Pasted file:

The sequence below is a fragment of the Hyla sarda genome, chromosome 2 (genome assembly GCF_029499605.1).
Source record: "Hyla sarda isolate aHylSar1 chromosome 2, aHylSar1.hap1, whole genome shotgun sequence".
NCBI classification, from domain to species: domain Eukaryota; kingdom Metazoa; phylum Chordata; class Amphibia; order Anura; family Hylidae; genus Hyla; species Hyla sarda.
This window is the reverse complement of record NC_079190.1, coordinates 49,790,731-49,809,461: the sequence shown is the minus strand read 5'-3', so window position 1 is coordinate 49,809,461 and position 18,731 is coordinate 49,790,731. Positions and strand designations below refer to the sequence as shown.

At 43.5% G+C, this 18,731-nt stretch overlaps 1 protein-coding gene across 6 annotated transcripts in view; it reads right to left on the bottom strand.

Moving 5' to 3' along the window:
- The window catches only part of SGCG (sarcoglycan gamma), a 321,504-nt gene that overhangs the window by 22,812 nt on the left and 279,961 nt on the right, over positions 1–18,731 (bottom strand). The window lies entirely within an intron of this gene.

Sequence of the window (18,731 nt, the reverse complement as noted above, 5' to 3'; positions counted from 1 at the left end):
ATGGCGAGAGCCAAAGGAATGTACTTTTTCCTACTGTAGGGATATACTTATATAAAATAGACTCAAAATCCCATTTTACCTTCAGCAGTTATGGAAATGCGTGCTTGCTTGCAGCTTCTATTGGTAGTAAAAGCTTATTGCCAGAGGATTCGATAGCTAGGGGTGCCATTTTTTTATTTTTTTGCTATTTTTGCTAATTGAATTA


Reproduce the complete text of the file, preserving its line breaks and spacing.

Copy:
The sequence below is a fragment of the Hyla sarda genome, chromosome 2 (genome assembly GCF_029499605.1).
Source record: "Hyla sarda isolate aHylSar1 chromosome 2, aHylSar1.hap1, whole genome shotgun sequence".
NCBI classification, from domain to species: domain Eukaryota; kingdom Metazoa; phylum Chordata; class Amphibia; order Anura; family Hylidae; genus Hyla; species Hyla sarda.
This window is the reverse complement of record NC_079190.1, coordinates 49,790,731-49,809,461: the sequence shown is the minus strand read 5'-3', so window position 1 is coordinate 49,809,461 and position 18,731 is coordinate 49,790,731. Positions and strand designations below refer to the sequence as shown.

At 43.5% G+C, this 18,731-nt stretch overlaps 1 protein-coding gene across 6 annotated transcripts in view; it reads right to left on the bottom strand.

Moving 5' to 3' along the window:
- The window catches only part of SGCG (sarcoglycan gamma), a 321,504-nt gene that overhangs the window by 22,812 nt on the left and 279,961 nt on the right, over positions 1–18,731 (bottom strand). The window lies entirely within an intron of this gene.

Sequence of the window (18,731 nt, the reverse complement as noted above, 5' to 3'; positions counted from 1 at the left end):
ATGGCGAGAGCCAAAGGAATGTACTTTTTCCTACTGTAGGGATATACTTATATAAAATAGACTCAAAATCCCATTTTACCTTCAGCAGTTATGGAAATGCGTGCTTGCTTGCAGCTTCTATTGGTAGTAAAAGCTTATTGCCAGAGGATTCGATAGCTAGGGGTGCCATTTTTTTATTTTTTTGCTATTTTTGCTAATTGAATTA